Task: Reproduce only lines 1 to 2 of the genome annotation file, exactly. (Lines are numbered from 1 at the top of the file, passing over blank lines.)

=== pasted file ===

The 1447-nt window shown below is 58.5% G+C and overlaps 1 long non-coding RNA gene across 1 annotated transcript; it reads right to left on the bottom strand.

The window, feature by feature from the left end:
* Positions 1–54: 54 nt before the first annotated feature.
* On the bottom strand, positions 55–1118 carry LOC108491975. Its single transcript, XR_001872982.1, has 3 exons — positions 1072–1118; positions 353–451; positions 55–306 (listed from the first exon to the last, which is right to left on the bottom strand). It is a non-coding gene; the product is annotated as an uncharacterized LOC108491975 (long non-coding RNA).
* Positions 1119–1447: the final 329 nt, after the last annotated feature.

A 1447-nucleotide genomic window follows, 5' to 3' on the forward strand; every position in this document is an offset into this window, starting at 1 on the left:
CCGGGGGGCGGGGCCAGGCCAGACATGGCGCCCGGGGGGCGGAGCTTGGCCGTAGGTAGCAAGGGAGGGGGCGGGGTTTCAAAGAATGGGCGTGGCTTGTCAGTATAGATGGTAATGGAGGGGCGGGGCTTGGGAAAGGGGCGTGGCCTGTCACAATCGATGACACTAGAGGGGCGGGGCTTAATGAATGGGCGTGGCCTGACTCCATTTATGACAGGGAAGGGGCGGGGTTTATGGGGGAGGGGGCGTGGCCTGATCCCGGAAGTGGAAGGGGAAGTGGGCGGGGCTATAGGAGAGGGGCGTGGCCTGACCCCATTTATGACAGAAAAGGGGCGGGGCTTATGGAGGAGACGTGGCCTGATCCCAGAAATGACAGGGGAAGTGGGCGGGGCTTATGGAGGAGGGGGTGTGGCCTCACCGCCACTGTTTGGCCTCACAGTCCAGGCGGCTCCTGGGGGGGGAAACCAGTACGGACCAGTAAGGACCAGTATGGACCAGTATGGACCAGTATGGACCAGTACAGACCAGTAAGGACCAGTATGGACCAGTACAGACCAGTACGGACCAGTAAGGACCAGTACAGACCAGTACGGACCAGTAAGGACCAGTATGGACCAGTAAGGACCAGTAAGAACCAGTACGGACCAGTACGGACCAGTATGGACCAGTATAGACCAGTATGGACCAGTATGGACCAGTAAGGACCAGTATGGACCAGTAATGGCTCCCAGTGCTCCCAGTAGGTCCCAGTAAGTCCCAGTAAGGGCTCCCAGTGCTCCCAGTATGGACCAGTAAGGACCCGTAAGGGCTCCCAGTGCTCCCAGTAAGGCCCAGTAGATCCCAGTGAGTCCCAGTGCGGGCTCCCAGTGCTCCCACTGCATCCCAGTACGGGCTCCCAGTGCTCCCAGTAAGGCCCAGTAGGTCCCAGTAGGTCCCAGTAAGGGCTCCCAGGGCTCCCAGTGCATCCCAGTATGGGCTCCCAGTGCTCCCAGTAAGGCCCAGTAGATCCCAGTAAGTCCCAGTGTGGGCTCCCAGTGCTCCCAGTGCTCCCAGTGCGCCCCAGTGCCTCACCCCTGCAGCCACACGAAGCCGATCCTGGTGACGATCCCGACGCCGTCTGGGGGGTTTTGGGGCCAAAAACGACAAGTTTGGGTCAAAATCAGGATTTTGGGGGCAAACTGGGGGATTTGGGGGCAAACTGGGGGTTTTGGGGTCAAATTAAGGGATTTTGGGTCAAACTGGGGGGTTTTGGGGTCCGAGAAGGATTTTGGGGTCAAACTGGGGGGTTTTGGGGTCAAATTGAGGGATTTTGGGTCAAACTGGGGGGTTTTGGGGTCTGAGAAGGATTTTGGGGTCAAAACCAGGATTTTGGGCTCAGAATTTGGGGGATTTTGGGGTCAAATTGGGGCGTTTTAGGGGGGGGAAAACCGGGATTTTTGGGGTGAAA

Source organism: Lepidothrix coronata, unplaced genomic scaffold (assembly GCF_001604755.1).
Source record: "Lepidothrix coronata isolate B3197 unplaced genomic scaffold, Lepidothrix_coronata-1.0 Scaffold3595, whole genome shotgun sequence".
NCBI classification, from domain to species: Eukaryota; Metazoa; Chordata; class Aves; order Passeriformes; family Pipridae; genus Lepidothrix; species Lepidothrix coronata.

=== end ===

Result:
The 1447-nt window shown below is 58.5% G+C and overlaps 1 long non-coding RNA gene across 1 annotated transcript; it reads right to left on the bottom strand.

The window, feature by feature from the left end: